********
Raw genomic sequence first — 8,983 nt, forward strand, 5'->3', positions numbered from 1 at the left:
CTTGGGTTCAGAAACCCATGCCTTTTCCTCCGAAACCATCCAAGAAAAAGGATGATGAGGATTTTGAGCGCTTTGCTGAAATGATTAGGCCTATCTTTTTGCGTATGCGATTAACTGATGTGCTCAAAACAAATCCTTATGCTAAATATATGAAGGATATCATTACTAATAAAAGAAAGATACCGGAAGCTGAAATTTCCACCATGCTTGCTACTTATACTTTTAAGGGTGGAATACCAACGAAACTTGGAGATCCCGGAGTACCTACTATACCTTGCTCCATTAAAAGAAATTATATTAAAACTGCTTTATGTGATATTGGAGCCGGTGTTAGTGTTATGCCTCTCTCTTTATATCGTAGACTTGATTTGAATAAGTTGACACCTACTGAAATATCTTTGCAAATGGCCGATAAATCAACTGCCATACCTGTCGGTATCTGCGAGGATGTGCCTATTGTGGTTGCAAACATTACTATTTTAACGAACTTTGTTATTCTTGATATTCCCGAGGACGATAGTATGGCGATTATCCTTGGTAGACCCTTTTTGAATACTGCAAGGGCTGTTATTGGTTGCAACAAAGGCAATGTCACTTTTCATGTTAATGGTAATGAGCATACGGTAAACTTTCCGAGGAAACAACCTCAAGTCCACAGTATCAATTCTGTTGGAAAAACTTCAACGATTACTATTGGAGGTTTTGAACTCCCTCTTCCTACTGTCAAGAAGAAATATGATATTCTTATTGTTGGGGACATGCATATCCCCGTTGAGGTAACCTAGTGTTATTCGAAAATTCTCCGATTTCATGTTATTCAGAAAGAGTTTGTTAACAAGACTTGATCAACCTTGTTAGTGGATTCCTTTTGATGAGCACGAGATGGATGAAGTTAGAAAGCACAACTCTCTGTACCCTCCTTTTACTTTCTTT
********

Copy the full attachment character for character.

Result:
Raw genomic sequence first — 8,983 nt, forward strand, 5'->3', positions numbered from 1 at the left:
CTTGGGTTCAGAAACCCATGCCTTTTCCTCCGAAACCATCCAAGAAAAAGGATGATGAGGATTTTGAGCGCTTTGCTGAAATGATTAGGCCTATCTTTTTGCGTATGCGATTAACTGATGTGCTCAAAACAAATCCTTATGCTAAATATATGAAGGATATCATTACTAATAAAAGAAAGATACCGGAAGCTGAAATTTCCACCATGCTTGCTACTTATACTTTTAAGGGTGGAATACCAACGAAACTTGGAGATCCCGGAGTACCTACTATACCTTGCTCCATTAAAAGAAATTATATTAAAACTGCTTTATGTGATATTGGAGCCGGTGTTAGTGTTATGCCTCTCTCTTTATATCGTAGACTTGATTTGAATAAGTTGACACCTACTGAAATATCTTTGCAAATGGCCGATAAATCAACTGCCATACCTGTCGGTATCTGCGAGGATGTGCCTATTGTGGTTGCAAACATTACTATTTTAACGAACTTTGTTATTCTTGATATTCCCGAGGACGATAGTATGGCGATTATCCTTGGTAGACCCTTTTTGAATACTGCAAGGGCTGTTATTGGTTGCAACAAAGGCAATGTCACTTTTCATGTTAATGGTAATGAGCATACGGTAAACTTTCCGAGGAAACAACCTCAAGTCCACAGTATCAATTCTGTTGGAAAAACTTCAACGATTACTATTGGAGGTTTTGAACTCCCTCTTCCTACTGTCAAGAAGAAATATGATATTCTTATTGTTGGGGACATGCATATCCCCGTTGAGGTAACCTAGTGTTATTCGAAAATTCTCCGATTTCATGTTATTCAGAAAGAGTTTGTTAACAAGACTTGATCAACCTTGTTAGTGGATTCCTTTTGATGAGCACGAGATGGATGAAGTTAGAAAGCACAACTCTCTGTACCCTCCTTTTACTTTCTTT